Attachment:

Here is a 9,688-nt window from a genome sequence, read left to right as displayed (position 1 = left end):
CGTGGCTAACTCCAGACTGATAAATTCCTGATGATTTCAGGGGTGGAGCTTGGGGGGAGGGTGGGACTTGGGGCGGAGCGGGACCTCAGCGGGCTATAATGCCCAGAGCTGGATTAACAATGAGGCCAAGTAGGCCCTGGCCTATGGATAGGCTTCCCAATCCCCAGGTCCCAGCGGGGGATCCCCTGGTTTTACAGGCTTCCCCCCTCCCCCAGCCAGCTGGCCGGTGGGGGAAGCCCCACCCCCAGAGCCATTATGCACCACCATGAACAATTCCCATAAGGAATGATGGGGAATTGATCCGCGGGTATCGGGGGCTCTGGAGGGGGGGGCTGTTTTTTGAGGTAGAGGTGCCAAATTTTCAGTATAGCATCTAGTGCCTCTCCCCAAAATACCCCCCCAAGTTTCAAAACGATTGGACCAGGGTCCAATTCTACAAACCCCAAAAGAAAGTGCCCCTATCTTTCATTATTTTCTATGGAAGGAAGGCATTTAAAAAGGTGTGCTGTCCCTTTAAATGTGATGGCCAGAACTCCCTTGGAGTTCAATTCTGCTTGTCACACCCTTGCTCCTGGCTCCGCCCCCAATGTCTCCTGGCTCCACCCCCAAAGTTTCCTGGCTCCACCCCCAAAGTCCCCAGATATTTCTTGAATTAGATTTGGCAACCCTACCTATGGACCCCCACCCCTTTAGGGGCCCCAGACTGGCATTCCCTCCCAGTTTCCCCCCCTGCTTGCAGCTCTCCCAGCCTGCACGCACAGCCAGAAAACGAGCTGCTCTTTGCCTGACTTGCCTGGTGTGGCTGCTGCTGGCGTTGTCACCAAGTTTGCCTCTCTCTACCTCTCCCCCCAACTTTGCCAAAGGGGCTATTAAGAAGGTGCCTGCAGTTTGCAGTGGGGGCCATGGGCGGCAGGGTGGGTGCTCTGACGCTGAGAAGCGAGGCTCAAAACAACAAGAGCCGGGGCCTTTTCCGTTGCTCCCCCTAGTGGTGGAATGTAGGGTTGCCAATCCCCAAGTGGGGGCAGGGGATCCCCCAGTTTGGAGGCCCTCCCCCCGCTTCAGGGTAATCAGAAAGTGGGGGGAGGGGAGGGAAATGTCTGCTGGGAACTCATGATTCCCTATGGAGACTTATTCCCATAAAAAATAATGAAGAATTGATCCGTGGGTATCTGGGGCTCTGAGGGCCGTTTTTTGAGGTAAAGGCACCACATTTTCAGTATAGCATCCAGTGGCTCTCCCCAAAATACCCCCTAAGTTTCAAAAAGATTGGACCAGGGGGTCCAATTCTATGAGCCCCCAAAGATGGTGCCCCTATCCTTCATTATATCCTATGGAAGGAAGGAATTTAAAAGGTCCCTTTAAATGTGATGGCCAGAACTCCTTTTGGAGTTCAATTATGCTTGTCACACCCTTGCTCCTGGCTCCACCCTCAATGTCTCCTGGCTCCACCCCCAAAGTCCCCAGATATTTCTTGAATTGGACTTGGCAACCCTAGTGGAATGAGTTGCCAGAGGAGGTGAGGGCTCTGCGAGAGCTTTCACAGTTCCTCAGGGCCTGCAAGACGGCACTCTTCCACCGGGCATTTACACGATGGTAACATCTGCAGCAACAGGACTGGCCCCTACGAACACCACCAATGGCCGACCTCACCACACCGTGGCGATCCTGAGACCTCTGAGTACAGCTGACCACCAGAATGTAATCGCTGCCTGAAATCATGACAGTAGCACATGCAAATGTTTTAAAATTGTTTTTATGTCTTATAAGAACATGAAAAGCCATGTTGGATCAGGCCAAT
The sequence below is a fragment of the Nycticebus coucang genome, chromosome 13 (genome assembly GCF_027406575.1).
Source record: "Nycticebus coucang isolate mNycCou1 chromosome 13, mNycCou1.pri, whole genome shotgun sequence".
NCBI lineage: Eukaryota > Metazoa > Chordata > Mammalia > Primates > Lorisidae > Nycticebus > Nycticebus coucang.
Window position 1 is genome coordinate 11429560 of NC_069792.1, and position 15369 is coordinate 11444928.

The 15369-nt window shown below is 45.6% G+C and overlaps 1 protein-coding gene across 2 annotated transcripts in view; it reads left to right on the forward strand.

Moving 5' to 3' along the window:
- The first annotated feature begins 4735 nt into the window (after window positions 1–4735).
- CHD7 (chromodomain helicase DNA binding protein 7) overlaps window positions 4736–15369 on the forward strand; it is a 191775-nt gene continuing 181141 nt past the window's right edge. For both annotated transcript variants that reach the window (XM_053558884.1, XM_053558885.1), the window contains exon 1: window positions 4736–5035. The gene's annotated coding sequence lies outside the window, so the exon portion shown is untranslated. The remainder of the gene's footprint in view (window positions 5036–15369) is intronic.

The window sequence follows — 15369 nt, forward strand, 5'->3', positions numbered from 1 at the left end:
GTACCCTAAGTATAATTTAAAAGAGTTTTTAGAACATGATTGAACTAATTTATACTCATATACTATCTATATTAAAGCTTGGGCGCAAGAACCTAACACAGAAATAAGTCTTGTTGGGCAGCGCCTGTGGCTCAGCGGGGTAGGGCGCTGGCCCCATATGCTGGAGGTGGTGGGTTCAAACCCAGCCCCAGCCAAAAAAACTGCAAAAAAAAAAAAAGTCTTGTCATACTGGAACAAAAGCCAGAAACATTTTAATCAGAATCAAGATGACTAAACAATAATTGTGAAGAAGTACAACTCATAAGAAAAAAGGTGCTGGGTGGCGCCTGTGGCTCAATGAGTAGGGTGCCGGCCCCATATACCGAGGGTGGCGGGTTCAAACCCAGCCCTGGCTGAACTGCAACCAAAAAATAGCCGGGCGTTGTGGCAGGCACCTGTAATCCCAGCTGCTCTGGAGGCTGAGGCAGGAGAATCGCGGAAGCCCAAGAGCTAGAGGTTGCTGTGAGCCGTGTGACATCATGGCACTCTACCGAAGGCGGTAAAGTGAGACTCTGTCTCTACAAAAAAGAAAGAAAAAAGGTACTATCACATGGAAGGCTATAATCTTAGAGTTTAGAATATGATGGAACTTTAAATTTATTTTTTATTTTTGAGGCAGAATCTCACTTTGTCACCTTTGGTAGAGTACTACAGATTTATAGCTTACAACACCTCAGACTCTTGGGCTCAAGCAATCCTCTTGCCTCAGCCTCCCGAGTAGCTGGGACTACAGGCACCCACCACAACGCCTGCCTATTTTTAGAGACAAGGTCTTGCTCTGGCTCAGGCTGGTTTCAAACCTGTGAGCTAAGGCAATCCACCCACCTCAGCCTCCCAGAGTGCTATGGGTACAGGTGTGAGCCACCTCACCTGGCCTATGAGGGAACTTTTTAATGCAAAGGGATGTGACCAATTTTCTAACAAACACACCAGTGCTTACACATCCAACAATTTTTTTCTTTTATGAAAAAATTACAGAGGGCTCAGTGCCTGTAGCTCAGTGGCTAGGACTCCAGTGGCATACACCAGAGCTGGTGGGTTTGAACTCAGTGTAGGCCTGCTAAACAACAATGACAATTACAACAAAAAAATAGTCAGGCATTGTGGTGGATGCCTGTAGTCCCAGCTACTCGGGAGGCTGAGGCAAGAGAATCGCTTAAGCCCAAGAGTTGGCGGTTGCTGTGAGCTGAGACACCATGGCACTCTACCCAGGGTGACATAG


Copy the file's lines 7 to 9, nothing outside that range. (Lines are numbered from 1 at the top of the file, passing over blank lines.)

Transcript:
The 15369-nt window shown below is 45.6% G+C and overlaps 1 protein-coding gene across 2 annotated transcripts in view; it reads left to right on the forward strand.

Moving 5' to 3' along the window:
- The first annotated feature begins 4735 nt into the window (after window positions 1–4735).